Category Archives: Don Peppers

The sad case of Twitter’s missing personalization


Way back in the 1990s I had the fortune to work with Don Peppers, who created the concept of “1to1 marketing” strategy. Don wrote a series of best-selling books describing a future world where information would allow nearly every service to be personalized — the idea being such customization, newly empowered by cheap databases, would build unbreakable switching costs. LIke a marriage where your spouse remembers you like chocolate in your coffee on Sunday mornings, you’d never leave a business that remembered so much for you that it became inconvenient to go somewhere else. Don’s 1to1 idea was adopted by software companies, renamed CRM for “customer relationship management,” and ended up a sales bullet point for Salesforce.com. The rise of social networks in which consumers talk to each other also took some steam out of the idea, since the business-to-customer 1to1 dynamic became less the focus of marketing strategy when CMOs were scared that the surrounding customer networks had grown out of control.

Which is sad. Here’s a case in point: Twitter. Go to Twitter.com and click on the “# Discover” link at top and you’ll get hit with stories that are popular right now among everybody — but not tailored to you. Imagine all the data Twitter has on us: Our tweets express all our interests, politics, purchases, hope and fears, and our links match up to homophily friendships that could further define exactly what we want. Twitter could build an unmatched predictive newsfeed for every individual, blowing The New York Times or Fox News out of the water with tales customized to our whims.

Except Twitter doesn’t. One top “Stories” recommendation for me today is a link to a Kentucky-Baylor basketball game. I don’t watch basketball. I have never mentioned basketball in any of my 24,410 tweets. Twitter, the game bores me to death, and a cursory analysis of my stream should show I’d much prefer a link to artificial intelligence advances, science fiction films, or chocolate recipes. (Don’t judge. That’s me.)

Perhaps for Twitter the cost of mining tweet data is too high (really?), or the small Twitter team is still underwater keeping the servers running (probable), or Twitter would rather go after very large advertisers such as Pepsi and AmEx who can spray everyone with the same message (ding! we have a winner!). So your news feed inside Twitter is completely off base.

Maybe Twitter just can’t see beyond the initial investment. Treating everyone the same is the easiest form of marketing, and 1to1 requires an upfront investment hurdle far before services reap the rewards of loyalty or increased use. The only companies really doing personalization are Amazon.com and Netflix, which must offer recommendations right before each sale, and so 1to1 prediction is a competitive requirement. Twitter is still just learning to accept ad payments from mass marketers, so the personalization concept may be too sophisticated at its early monetization stage.

Sad. Because, Twitter, this unpersonalized “# Discover” news stream stinks, and makes me spend yet more time on Google+. Which is exactly the point: If you treat everyone the same, customers don’t feel bad about leaving you.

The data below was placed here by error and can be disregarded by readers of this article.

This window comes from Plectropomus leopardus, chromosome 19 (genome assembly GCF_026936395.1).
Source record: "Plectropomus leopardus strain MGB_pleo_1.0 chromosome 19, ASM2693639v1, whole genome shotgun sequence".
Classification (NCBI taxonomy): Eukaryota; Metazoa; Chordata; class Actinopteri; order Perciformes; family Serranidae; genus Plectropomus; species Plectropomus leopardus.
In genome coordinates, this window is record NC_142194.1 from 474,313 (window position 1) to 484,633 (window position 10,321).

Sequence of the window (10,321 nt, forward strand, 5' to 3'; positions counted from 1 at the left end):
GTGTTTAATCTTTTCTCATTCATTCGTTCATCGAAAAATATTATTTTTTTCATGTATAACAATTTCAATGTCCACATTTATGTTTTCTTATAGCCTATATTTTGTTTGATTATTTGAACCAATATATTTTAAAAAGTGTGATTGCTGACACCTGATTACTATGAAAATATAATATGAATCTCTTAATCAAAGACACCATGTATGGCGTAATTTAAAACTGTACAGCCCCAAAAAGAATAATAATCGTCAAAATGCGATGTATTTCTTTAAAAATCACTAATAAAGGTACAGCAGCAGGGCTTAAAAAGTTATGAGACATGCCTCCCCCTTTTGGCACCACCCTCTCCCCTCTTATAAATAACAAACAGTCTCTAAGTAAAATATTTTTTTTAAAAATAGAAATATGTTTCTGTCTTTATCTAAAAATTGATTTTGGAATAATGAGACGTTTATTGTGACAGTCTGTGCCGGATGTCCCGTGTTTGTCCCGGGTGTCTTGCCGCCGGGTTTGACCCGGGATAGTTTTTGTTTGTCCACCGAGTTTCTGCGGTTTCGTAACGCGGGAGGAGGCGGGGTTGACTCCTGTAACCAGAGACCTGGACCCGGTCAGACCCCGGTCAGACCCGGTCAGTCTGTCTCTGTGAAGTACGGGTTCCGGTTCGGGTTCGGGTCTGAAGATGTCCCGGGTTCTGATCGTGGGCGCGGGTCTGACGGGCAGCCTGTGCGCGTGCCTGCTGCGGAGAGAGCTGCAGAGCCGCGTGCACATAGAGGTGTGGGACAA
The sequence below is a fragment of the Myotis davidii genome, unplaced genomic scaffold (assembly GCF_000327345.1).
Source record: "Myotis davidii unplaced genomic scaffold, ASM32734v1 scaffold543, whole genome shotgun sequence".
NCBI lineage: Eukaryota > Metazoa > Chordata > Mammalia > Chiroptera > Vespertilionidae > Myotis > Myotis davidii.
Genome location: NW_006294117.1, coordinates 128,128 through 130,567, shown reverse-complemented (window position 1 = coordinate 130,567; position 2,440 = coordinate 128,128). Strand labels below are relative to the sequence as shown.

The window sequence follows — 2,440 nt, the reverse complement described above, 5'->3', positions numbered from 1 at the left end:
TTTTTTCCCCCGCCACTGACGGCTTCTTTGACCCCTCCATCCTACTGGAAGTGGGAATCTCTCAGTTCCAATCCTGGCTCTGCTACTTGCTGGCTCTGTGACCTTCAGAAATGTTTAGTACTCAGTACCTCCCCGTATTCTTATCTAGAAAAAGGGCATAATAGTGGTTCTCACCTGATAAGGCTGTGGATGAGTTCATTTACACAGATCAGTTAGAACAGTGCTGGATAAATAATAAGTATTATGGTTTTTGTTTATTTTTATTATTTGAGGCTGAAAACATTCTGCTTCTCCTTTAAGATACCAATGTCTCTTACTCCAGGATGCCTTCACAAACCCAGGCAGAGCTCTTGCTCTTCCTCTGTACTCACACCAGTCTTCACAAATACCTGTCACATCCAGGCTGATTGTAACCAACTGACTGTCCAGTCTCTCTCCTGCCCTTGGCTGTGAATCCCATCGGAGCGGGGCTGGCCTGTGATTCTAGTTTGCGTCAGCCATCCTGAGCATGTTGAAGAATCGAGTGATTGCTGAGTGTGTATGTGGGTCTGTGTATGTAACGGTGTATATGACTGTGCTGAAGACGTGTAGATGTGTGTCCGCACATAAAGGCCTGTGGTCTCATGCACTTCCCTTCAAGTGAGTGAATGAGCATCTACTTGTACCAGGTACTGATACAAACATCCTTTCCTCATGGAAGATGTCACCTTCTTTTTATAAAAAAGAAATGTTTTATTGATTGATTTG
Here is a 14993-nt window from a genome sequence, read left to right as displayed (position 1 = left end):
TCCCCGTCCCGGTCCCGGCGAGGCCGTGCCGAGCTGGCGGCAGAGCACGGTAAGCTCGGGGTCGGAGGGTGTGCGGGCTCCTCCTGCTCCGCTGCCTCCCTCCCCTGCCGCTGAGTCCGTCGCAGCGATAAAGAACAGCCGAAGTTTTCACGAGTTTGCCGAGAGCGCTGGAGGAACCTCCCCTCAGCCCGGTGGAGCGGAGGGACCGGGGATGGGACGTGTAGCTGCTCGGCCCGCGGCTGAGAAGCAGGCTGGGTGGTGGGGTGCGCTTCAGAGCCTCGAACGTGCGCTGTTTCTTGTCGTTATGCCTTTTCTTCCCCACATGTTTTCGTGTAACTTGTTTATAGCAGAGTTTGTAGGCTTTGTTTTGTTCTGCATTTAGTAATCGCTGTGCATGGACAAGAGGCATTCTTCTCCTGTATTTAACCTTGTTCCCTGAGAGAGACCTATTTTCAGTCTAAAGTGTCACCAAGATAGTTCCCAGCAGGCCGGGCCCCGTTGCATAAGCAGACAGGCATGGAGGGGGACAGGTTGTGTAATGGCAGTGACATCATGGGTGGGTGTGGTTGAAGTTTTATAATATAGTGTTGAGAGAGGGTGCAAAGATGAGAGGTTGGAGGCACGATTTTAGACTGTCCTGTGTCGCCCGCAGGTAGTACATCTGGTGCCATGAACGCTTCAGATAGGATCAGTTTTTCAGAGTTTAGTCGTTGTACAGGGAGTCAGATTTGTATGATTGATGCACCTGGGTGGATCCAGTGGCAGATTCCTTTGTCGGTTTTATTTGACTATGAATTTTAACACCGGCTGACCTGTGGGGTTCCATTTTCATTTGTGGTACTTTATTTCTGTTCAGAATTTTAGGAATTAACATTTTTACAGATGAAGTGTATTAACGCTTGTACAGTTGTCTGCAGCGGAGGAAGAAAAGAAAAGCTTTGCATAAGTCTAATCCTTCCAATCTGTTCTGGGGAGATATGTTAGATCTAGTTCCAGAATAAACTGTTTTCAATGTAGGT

Ben Kunz is vice president of strategic planning at Mediassociates, an advertising media planning and buying agency, and co-founder of its digital trading desk eEffective.

Originally posted on Google+.

Loyalty’s allure, or why you always park in the same spot


Look, we shouldn’t be seduced by brands, because after all we work in advertising and understand that brands are just designer coloring put on commodity products. But last night we were checking out reviews of digital cameras … and realized we were drawn to the Samsung, which looked a bit like the Samsung Blackjack smart phone on our desk, which had a similar red hue as the Samsung washing machine in our laundry room …

And we realized. Branding by Samsung got us.

How does this happen? Psychologists suggest there are three aspects of loyalty: affective (emotional attachment), continuance (the perceived cost of switching), and normative (the feeling of obligation). Marketing gurus such as Don Peppers explain there is a hierarchy of loyalty drivers: quality, then loyalty purchasing (the points you earn on your credit card), and ultimately personalization (which competitors find difficult to match). Marriage is the ultimate bond of loyalty, where psychological emotion (love) and sheer marketing convenience (she knows how you like coffee) make staying the rational choice.

But we think there is something more basic in loyal consumption, the same impulse that makes schoolkids take the same seat in class each day, or drives you to select the same parking spot. Humans are comfortable in ritual. In the transaction utility of a purchase (the juice you get by making a selection), picking something new yet familiar is reassuring. Apple is the brand that combines this best — you love the new iGadget, but you’re comforted by the past performance. Probably our ancestors who found safe shelter, such as a cave without snakes, and stayed loyal to it survived … while the brand promiscuous got eaten by a bear.

We can’t explain why our new phone matches the washing machine. Imagine that Samsung planning meeting — “Team, we’ll make washers that people buy every 11 years look just like our hot cell phones!” But dammit. With no emotional attachment, no switching costs, no obligation, no marriage vows, no points program … somehow brand loyalty just felt right.